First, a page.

The old saying “just what the doctor ordered” came to mind when the prevailing uncertainties surrounding Brexit, the elections, negative interest rates, deflationary pressures and wild currency price swings were confronted last week with a key data point that has come in much better than expected. Friday’s non-farm payroll report showing the economy added 265,000 jobs as compared to consensus estimates of 170,000 put to rest the notion that the domestic economy was at risk of falling into a pending recession. The U.S. equity and bond markets have been the de facto safe haven for global fund flows and the employment numbers just demonstrated that more capital flows into dollar-based assets are forthcoming.
One solid endorsement of this newfound conviction of investor sentiment is the fresh 2016 high for the junk bond market. Shares of the iShares iBoxx $ High Yield Corporate Bond ETF (HYG) and the SPDR Barclays High Yield Bond ETF (JNK) give all fixed income sectors that warm and fuzzy feeling that there is a major catch-up rally in riskier assets to the levels of Treasuries and investment grade debt in the making. It’s already evident in many closed-end funds, business development companies and hybrid real estate investment trusts (REITs) that have sorely lagged sectors with BBB+ to AAA- credit ratings.
In light of the improved outlook for lower-rated credits, professional fund managers are not abandoning their huge gains in the Treasury markets. Yields on the 10-year and 30-year Treasuries actually traded lower in Friday’s session, wherein the Dow vaulted higher by over 200 points by noon at the NYSE. The benchmark 10-year T-Note yield is at a record low of 1.37% and the 30-yr T-Bond yield is also plumbing a new post-WWII low of 2.10%. Evidently, one decent jobs report does not make for a trend. The chart below of the 30-year T-Bond goes back only 20 years, but the trend is decidedly down and can only make one wonder: what’s it going to take to reverse the trend?
My take is that a series of data points that surpass economists’ forecasts is the path by which bond yields will reverse course. Additional help would come from a reduction in geopolitical and domestic terrorism and random acts of violence, which unfortunately have become all-too-common headlines of late. The market hates uncertainty about economic conditions, and we saw some of that apprehension removed on Friday. However, the market also hates social instability in the largest and most powerful nation and economy in the world. The potential upheaval in the European Union (EU), saddled with fresh fissures in the social fabric of the United States, will keep the “safety trade” on for the foreseeable future.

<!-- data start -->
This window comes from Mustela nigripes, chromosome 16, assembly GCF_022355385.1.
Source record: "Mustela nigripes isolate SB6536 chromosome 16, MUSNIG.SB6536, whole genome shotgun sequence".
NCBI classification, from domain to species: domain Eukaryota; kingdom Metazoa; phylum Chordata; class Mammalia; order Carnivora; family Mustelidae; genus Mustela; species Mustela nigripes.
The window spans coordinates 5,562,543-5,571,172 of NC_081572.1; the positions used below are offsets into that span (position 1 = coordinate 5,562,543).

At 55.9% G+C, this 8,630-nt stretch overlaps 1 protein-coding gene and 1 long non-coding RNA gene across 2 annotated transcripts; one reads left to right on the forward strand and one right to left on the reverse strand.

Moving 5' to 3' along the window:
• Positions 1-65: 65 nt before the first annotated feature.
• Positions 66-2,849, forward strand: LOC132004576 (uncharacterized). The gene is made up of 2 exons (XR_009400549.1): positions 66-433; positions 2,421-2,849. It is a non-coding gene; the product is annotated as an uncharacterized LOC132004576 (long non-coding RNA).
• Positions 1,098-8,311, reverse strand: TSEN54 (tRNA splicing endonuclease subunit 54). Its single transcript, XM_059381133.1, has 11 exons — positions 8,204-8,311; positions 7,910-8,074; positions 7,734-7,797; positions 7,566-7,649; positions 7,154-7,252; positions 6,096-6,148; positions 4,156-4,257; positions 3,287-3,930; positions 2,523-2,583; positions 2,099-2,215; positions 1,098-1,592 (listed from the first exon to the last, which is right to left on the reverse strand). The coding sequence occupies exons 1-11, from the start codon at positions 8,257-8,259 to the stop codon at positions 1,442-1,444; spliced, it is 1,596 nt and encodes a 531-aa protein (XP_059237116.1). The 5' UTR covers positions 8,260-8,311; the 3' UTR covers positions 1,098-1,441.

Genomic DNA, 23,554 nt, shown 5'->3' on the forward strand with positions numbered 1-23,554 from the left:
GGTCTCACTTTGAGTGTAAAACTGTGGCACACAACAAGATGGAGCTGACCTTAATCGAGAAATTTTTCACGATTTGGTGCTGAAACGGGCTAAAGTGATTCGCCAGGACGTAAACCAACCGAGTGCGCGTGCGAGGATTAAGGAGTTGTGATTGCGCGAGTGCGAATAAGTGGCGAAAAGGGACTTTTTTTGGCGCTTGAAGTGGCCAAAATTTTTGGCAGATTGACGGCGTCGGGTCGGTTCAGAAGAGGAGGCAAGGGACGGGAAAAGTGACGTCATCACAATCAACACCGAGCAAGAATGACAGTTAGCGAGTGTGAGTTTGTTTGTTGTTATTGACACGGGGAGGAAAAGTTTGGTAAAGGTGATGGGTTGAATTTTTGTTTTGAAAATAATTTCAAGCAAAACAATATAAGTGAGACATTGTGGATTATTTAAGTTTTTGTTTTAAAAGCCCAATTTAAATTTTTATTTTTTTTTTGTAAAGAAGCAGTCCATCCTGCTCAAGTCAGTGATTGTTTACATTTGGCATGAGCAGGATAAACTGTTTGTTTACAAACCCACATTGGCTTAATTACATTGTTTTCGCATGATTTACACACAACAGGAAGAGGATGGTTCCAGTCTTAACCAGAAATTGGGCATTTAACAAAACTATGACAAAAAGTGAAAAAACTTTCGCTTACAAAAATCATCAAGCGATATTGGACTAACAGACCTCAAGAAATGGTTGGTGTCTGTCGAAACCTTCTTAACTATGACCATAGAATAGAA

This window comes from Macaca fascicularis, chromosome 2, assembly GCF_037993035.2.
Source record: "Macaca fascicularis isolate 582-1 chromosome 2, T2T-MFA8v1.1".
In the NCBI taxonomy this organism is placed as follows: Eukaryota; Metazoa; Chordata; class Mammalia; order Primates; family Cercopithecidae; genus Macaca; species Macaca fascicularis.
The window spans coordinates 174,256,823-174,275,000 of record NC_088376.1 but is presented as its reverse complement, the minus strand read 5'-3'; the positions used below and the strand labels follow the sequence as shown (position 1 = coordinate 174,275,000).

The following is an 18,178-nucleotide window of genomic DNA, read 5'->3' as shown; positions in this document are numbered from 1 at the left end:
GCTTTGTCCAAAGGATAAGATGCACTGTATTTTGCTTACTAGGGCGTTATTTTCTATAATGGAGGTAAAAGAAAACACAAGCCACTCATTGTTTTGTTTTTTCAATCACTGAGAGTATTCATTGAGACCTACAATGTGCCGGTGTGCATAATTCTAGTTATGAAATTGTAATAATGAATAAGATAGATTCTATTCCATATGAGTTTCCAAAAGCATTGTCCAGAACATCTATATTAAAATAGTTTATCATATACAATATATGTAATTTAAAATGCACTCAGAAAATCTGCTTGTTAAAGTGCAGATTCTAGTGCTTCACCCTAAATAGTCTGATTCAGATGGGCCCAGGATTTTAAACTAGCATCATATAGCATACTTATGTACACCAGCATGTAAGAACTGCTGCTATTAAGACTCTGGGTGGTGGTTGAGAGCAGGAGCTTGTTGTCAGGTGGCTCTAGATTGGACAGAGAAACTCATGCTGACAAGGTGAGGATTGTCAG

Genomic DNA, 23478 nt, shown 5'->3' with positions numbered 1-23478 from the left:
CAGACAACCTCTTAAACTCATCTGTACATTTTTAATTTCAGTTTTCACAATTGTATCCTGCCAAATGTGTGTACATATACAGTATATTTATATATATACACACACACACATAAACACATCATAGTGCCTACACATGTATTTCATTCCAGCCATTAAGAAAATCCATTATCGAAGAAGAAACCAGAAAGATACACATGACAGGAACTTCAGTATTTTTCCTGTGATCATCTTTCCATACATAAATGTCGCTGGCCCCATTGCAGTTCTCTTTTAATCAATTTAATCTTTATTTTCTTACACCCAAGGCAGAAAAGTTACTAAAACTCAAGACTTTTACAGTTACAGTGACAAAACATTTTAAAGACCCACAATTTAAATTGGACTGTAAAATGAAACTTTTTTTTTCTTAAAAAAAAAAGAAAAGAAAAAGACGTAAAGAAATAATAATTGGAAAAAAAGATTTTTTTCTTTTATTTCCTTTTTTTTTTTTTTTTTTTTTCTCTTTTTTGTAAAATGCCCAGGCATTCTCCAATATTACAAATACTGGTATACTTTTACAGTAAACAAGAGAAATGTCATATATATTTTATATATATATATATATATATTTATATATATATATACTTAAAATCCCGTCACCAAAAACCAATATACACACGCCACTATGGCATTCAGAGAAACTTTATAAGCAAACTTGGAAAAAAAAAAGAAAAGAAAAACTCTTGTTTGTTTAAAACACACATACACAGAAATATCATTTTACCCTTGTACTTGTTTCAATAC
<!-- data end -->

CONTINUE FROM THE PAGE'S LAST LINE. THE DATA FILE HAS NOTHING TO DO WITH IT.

From a purely financial point of view, global monetary policy hasn’t changed one iota, which keeps tremendous amounts of freshly minted euros, yen, yuan and other currencies flowing from hopped-up central bank stimulus programs clamoring for long-date sovereign securities like bees on honey. Yes, the S&P is back up over 2,100 and challenging the old intraday high of 2,137. But don’t count on a continued market rise until earnings season gives the bull camp something more tangible to sink its collective teeth into. With that said, the junk bond market historically precedes the direction of the stock market. If past is prologue, then we could be headed for the summer of stock market love.
Every trading desk around the world has buy stops set at the 2,137 level for the S&P 500. If those buy stops are penetrated to the upside, it will set off a powerful rally fueled by algorithmic buy programs, revised higher equity weightings by investment houses and a swath of broad short covering by professionals and hedge funds. Market leadership will remain in the best-of-breed blue chips if and when the S&P breaks out. The strategy to best ride that breakout would be to have exposure to the heavyweight names in the form of utilizing a custom “bull call spread” strategy like the one that I’ve crafted in this past week’s inaugural launch of Instant Income Trader, where I recommend buying LEAPS (Long-Term Equity AnticiPation Securities), which are long-dated in-the-money call options that mature out to two years. I also advise about selling short-term out-of-the-money calls to generate a robust income stream that ties up just a fraction of the money otherwise required to buy stocks that trade over $100 per share.
Our first two trades for the service involved Lockheed Martin (LMT) and Constellation Brands (STZ), both of which are among the market stallions trending to higher highs month after month. No second-tier names are necessary to generate potential annual income of 50-100% on invested capital. I incorporate only the crème de la crème stocks, most of which trade well in excess of $100 per share. Yet through the use of LEAPS an investor can own a portfolio of 10 institutional “must-owns” for less than 20% of the cost of buying these pricy stocks collectively and put to work an active covered-call strategy that fuels a stream of monthly income like a well-oiled machine. Check it out here and take advantage of a most compelling option strategy that I believe is ideally suited for the current market.
In case you missed it, I encourage you to read my e-letter column from last week about how you can find value with a tactical options strategy. I also invite you to comment in the space provided below my commentary.